But after the May 2014 military coup d'état, Thailand experienced the first wave of lèse-majesté arrests, prosecutions, and detentions of at least 127 individuals arrested in a much wider interpretation of the law.

The recent report 'Second Wave: The Return of Lèse-Majesté in Thailand', documents how the Thai government has "used and abused Article 112 of the Criminal Code to target pro-democracy activists and protesters in relation to their online political expression and participation in peaceful pro-democracy demonstrations."

Criticism of any 'royal project'

The investigation shows 124 individuals, including at least eight minors, have been charged with lèse-majesté between November 2020 and August 2021. Nineteen of them served jail time. The new wave of charges is cited as a response to the rising pro-democracy protests across Thailand over the past year.

Juthatip Sirikan explains that the law is now being applied in such a broad way that people are not allowed to question government budgets and expenditure if they have any relationship with the royal family, which stifles criticism of the most basic government decision-making since there are an estimated 5,000 ongoing "royal" projects. "Article 112 of lèse-majesté could be the key (factor) in Thailand's political problems" the young activist argues.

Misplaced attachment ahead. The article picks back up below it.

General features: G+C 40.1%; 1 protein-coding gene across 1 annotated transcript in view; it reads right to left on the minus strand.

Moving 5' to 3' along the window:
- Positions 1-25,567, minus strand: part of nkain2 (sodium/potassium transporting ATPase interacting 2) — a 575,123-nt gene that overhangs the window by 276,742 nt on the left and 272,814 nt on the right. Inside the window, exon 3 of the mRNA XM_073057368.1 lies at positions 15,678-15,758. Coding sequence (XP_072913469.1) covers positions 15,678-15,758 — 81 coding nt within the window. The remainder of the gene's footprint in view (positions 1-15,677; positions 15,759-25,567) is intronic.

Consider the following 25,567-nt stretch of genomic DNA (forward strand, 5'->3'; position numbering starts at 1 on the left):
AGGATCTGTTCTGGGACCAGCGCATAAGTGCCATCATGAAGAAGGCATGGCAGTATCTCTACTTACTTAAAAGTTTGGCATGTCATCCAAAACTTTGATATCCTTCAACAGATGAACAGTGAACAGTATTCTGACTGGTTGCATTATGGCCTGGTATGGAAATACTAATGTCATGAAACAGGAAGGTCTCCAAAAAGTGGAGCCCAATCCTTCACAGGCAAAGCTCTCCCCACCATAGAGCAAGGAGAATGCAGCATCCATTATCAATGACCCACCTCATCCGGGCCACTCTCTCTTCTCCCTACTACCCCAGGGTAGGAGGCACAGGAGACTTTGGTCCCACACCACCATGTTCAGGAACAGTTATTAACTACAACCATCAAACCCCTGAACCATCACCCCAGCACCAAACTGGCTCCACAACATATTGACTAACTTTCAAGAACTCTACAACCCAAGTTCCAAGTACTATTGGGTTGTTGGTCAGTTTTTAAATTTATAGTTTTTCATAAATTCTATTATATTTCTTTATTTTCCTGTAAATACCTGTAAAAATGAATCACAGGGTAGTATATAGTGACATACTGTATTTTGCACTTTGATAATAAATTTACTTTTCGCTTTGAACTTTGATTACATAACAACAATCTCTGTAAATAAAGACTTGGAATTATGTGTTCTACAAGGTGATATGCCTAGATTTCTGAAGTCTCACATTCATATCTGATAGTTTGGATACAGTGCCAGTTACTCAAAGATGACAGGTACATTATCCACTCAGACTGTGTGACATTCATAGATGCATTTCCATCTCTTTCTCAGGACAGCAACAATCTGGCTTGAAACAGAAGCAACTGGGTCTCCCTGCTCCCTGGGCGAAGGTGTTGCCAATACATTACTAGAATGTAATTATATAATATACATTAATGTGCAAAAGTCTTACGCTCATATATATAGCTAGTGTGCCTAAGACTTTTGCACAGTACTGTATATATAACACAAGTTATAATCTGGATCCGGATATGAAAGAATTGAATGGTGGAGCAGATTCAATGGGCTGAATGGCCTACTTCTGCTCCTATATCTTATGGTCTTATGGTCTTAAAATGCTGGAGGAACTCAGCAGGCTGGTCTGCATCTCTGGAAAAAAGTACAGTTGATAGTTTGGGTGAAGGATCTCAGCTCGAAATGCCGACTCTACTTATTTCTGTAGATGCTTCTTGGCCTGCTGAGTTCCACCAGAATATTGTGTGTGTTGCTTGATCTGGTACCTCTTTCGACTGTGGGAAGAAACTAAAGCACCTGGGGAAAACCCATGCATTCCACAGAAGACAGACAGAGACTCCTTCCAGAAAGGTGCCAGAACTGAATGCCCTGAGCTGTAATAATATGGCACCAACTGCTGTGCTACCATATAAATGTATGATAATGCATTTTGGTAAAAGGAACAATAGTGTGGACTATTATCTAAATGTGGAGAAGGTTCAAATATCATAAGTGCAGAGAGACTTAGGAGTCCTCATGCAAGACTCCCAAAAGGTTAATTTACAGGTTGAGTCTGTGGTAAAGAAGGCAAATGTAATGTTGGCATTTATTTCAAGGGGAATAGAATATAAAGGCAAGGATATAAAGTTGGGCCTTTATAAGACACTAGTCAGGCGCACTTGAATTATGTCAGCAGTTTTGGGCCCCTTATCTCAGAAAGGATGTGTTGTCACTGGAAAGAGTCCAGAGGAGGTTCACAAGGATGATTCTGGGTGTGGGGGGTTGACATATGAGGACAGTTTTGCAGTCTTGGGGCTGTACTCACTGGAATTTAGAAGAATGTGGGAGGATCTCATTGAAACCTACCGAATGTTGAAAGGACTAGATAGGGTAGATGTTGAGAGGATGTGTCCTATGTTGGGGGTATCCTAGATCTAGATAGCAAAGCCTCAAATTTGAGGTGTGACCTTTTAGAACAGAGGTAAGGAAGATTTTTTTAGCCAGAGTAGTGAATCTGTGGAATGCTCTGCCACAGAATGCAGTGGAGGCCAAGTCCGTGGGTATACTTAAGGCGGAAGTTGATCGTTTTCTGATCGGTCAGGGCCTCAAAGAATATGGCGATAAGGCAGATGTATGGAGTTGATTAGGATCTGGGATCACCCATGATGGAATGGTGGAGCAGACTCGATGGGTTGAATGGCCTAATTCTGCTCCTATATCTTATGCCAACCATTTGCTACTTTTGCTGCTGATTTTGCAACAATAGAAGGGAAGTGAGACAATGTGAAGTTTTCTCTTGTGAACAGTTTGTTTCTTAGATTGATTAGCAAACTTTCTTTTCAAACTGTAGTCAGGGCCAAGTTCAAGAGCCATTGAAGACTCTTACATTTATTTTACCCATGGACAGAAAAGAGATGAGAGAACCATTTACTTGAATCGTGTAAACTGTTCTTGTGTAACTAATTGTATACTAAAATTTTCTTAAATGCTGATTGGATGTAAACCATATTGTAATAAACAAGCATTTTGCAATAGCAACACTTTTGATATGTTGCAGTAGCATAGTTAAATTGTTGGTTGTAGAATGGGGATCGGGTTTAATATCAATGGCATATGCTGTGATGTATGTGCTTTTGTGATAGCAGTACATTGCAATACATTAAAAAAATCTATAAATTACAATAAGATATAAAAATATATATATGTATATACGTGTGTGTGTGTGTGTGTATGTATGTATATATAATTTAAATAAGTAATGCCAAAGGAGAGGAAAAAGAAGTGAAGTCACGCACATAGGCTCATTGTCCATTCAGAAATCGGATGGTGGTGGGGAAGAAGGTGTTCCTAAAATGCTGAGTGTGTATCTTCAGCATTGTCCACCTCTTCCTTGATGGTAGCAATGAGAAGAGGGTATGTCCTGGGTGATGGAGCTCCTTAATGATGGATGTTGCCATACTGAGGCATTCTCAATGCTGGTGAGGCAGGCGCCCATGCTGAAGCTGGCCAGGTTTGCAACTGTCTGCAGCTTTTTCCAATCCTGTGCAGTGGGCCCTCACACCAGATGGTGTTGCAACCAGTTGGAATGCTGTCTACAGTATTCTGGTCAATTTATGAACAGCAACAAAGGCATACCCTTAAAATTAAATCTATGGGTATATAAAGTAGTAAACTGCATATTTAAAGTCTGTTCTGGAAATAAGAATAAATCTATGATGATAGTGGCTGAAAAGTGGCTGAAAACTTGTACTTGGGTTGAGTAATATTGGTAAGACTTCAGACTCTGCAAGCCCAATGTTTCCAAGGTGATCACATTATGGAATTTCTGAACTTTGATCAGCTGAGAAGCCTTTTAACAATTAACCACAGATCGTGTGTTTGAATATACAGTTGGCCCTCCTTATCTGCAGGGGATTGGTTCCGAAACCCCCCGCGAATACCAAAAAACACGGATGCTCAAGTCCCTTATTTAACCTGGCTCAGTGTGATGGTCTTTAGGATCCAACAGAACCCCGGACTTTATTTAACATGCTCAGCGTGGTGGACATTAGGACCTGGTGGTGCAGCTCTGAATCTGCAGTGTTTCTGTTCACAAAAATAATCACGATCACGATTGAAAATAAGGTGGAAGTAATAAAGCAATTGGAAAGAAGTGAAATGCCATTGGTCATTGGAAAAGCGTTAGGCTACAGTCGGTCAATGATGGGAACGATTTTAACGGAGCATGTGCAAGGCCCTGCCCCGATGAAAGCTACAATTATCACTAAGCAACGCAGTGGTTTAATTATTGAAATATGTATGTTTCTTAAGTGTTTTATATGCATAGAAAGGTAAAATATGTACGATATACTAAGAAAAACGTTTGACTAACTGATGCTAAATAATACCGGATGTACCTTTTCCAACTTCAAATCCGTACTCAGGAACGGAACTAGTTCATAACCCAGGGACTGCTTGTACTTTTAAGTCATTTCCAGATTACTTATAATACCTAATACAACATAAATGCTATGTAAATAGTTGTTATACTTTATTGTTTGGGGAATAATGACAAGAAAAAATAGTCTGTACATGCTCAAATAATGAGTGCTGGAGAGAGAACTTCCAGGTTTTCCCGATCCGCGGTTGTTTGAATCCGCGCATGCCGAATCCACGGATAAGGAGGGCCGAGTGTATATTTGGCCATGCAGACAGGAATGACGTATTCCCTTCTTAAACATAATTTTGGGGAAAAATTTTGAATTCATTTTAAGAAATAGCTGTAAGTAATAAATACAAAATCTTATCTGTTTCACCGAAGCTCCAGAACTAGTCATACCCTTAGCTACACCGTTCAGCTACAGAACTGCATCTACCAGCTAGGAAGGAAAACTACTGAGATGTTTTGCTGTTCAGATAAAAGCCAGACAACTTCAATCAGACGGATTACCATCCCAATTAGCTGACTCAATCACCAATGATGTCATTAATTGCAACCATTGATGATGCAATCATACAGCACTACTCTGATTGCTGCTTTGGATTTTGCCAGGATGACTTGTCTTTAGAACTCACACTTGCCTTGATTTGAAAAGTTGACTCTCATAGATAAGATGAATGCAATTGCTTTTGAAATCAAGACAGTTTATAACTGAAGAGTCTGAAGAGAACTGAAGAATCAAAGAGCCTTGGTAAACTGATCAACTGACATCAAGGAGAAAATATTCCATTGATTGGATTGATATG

In 2020 the Move Forward opposition party questioned royal spending paid by government departments, including nearly 3 billion baht (89,874,174 USD) from the Defense Ministry and Thai police for royal security, and 7 billion baht budgeted for royal development projects, as well as 38 planes and helicopters for the monarchy. Previously, on June 16, 2018, it was revealed that Thailand's Crown Property Bureau transferred its entire portfolio to the new King Maha Vajiralongkorn.

photo of graffiti of 112 crossed out on sidewalk

Protestors In Bangkok Call For Political Prisoner Release

Peerapon Boonyakiat/SOPA Images via ZUMA Wire

Freedom of speech at stake

"Article 112 shuts down all freedom of speech in this country", says Sirikan. "Even the political parties fear to touch the subject, so it blocks most things. This country cannot move anywhere if we still have this law."